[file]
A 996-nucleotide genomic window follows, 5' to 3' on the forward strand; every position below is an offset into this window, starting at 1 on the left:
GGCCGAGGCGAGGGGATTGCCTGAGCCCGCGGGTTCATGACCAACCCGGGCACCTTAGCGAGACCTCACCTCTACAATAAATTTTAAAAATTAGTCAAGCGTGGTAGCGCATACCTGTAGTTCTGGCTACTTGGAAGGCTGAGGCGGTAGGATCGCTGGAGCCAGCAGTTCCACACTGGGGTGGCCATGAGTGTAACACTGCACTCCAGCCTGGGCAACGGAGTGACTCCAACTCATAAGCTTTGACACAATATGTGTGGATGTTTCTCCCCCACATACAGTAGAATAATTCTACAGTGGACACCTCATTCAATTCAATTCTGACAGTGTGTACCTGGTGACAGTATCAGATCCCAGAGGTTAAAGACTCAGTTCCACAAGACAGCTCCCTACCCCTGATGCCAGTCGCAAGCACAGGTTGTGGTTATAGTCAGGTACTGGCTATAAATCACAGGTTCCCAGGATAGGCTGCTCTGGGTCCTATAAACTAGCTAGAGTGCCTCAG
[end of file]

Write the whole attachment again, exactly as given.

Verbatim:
A 996-nucleotide genomic window follows, 5' to 3' on the forward strand; every position below is an offset into this window, starting at 1 on the left:
GGCCGAGGCGAGGGGATTGCCTGAGCCCGCGGGTTCATGACCAACCCGGGCACCTTAGCGAGACCTCACCTCTACAATAAATTTTAAAAATTAGTCAAGCGTGGTAGCGCATACCTGTAGTTCTGGCTACTTGGAAGGCTGAGGCGGTAGGATCGCTGGAGCCAGCAGTTCCACACTGGGGTGGCCATGAGTGTAACACTGCACTCCAGCCTGGGCAACGGAGTGACTCCAACTCATAAGCTTTGACACAATATGTGTGGATGTTTCTCCCCCACATACAGTAGAATAATTCTACAGTGGACACCTCATTCAATTCAATTCTGACAGTGTGTACCTGGTGACAGTATCAGATCCCAGAGGTTAAAGACTCAGTTCCACAAGACAGCTCCCTACCCCTGATGCCAGTCGCAAGCACAGGTTGTGGTTATAGTCAGGTACTGGCTATAAATCACAGGTTCCCAGGATAGGCTGCTCTGGGTCCTATAAACTAGCTAGAGTGCCTCAG